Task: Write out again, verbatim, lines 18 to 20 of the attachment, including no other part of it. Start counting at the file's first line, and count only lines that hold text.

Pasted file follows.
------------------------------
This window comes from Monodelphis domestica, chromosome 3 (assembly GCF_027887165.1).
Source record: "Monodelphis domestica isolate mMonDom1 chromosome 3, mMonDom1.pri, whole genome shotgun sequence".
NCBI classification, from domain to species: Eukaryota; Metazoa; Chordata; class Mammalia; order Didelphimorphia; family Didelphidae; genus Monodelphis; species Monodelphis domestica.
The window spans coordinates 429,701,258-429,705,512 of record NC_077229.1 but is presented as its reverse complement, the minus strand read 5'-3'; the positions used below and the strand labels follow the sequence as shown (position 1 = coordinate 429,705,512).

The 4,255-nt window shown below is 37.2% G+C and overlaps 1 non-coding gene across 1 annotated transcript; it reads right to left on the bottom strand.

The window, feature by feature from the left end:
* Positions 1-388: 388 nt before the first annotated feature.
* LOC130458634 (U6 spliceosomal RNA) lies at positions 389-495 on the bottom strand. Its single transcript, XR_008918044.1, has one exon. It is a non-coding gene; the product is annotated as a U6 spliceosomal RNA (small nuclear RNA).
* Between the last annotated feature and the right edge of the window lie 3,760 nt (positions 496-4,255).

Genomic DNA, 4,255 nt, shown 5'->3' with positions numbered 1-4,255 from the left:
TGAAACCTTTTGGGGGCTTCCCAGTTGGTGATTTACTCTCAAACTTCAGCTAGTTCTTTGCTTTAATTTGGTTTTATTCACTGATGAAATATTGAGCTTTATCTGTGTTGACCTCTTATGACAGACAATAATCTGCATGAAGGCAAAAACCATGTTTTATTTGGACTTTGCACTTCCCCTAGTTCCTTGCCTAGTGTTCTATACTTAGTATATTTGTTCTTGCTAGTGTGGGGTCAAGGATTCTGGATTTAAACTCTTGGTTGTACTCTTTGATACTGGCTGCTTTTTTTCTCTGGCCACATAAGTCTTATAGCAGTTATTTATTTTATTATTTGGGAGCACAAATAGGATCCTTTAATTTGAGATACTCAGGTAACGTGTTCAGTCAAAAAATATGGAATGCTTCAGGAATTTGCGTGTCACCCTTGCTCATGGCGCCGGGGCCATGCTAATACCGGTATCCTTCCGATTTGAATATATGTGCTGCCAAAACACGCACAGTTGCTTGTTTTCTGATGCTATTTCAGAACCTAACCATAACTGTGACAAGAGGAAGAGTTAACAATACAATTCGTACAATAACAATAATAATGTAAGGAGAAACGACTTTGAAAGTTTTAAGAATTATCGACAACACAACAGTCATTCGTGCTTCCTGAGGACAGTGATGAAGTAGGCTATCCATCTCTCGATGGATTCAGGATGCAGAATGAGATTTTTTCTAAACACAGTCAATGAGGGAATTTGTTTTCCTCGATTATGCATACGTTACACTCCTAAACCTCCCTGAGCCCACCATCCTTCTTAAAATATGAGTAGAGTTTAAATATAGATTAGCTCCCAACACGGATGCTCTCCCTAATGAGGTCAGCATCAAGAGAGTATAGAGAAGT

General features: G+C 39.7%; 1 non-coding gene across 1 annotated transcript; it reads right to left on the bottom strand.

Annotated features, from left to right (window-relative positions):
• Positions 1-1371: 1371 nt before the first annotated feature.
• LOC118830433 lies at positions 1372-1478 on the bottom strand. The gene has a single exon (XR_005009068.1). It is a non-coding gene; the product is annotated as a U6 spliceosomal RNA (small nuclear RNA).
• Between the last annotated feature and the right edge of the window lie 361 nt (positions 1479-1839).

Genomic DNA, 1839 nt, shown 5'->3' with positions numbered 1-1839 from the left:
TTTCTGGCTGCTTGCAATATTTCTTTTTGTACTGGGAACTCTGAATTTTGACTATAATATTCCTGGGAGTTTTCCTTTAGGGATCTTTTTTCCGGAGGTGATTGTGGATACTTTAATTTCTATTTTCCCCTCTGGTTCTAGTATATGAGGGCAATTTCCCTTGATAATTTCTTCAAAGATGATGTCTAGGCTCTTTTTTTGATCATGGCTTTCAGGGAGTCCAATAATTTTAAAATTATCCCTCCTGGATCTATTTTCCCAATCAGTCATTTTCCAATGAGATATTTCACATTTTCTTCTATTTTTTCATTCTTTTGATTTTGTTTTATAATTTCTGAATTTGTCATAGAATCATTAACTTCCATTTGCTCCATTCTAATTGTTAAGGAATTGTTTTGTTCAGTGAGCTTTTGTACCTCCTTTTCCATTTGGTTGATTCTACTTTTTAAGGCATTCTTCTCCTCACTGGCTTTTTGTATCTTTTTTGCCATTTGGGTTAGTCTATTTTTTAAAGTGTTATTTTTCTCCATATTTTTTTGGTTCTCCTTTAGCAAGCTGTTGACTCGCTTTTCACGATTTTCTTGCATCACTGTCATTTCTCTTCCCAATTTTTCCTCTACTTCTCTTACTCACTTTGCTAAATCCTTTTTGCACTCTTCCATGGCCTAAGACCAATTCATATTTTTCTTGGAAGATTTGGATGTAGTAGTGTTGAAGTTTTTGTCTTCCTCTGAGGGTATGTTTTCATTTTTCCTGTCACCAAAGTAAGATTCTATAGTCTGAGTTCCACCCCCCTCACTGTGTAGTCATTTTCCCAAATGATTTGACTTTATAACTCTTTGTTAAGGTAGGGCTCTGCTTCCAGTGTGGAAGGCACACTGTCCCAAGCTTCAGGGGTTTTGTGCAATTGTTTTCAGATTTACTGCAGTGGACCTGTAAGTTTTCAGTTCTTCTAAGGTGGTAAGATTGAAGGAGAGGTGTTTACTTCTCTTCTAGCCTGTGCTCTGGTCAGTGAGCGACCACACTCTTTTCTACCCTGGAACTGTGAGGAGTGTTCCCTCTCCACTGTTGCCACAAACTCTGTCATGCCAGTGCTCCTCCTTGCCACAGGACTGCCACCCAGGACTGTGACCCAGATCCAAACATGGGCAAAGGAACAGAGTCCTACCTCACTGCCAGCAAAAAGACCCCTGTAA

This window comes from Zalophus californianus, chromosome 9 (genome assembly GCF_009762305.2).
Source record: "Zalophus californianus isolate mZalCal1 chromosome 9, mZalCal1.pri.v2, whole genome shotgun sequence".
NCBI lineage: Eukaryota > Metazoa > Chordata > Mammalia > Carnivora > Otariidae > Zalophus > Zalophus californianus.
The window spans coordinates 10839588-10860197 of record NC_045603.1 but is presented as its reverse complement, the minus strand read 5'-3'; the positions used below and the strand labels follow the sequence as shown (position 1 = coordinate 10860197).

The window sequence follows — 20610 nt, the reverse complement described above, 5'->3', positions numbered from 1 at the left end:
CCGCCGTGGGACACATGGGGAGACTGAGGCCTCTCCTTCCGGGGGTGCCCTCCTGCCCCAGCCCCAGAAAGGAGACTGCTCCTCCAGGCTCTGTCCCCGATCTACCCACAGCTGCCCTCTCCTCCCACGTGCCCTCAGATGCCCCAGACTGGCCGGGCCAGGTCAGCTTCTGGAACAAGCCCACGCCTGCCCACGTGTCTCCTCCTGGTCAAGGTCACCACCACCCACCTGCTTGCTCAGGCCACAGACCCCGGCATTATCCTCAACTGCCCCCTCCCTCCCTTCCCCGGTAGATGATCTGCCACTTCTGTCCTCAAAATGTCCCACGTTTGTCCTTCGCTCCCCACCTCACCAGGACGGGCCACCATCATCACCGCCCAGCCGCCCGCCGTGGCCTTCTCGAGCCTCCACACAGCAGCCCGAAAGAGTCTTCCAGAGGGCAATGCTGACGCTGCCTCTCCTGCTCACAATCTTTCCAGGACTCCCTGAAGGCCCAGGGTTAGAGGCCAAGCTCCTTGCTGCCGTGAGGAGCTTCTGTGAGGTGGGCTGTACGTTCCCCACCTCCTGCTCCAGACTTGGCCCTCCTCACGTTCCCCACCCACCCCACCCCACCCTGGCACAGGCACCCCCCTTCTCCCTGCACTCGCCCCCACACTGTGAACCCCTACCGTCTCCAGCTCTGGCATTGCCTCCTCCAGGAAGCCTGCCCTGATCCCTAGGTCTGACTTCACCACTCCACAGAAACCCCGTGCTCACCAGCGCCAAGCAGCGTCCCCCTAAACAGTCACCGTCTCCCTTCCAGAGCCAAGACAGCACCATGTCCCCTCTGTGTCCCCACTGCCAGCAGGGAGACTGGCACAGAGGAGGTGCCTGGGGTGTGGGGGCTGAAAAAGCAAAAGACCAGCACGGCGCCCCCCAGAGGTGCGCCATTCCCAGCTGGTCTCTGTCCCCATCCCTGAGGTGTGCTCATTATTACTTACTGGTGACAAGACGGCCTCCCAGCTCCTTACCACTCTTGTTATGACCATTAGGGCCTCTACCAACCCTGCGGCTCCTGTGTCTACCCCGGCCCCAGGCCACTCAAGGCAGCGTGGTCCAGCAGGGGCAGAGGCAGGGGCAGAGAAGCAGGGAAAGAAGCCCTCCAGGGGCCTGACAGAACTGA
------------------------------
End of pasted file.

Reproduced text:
TTTCTGGCTGCTTGCAATATTTCTTTTTGTACTGGGAACTCTGAATTTTGACTATAATATTCCTGGGAGTTTTCCTTTAGGGATCTTTTTTCCGGAGGTGATTGTGGATACTTTAATTTCTATTTTCCCCTCTGGTTCTAGTATATGAGGGCAATTTCCCTTGATAATTTCTTCAAAGATGATGTCTAGGCTCTTTTTTTGATCATGGCTTTCAGGGAGTCCAATAATTTTAAAATTATCCCTCCTGGATCTATTTTCCCAATCAGTCATTTTCCAATGAGATATTTCACATTTTCTTCTATTTTTTCATTCTTTTGATTTTGTTTTATAATTTCTGAATTTGTCATAGAATCATTAACTTCCATTTGCTCCATTCTAATTGTTAAGGAATTGTTTTGTTCAGTGAGCTTTTGTACCTCCTTTTCCATTTGGTTGATTCTACTTTTTAAGGCATTCTTCTCCTCACTGGCTTTTTGTATCTTTTTTGCCATTTGGGTTAGTCTATTTTTTAAAGTGTTATTTTTCTCCATATTTTTTTGGTTCTCCTTTAGCAAGCTGTTGACTCGCTTTTCACGATTTTCTTGCATCACTGTCATTTCTCTTCCCAATTTTTCCTCTACTTCTCTTACTCACTTTGCTAAATCCTTTTTGCACTCTTCCATGGCCTAAGACCAATTCATATTTTTCTTGGAAGATTTGGATGTAGTAGTGTTGAAGTTTTTGTCTTCCTCTGAGGGTATGTTTTCATTTTTCCTGTCACCAAAGTAAGATTCTATAGTCTGAGTTCCACCCCCCTCACTGTGTAGTCATTTTCCCAAATGATTTGACTTTATAACTCTTTGTTAAGGTAGGGCTCTGCTTCCAGTGTGGAAGGCACACTGTCCCAAGCTTCAGGGGTTTTGTGCAATTGTTTTCAGATTTACTGCAGTGGACCTGTAAGTTTTCAGTTCTTCTAAGGTGGTAAGATTGAAGGAGAGGTGTTTACTTCTCTTCTAGCCTGTGCTCTGGTCAGTGAGCGACCACACTCTTTTCTACCCTGGAACTGTGAGGAGTGTTCCCTCTCCACTGTTGCCACAAACTCTGTCATGCCAGTGCTCCTCCTTGCCACAGGACTGCCACCCAGGACTGTGACCCAGATCCAAACATGGGCAAAGGAACAGAGTCCTACCTCACTGCCAGCAAAAAGACCCCTGTAA

This window comes from Zalophus californianus, chromosome 9 (genome assembly GCF_009762305.2).
Source record: "Zalophus californianus isolate mZalCal1 chromosome 9, mZalCal1.pri.v2, whole genome shotgun sequence".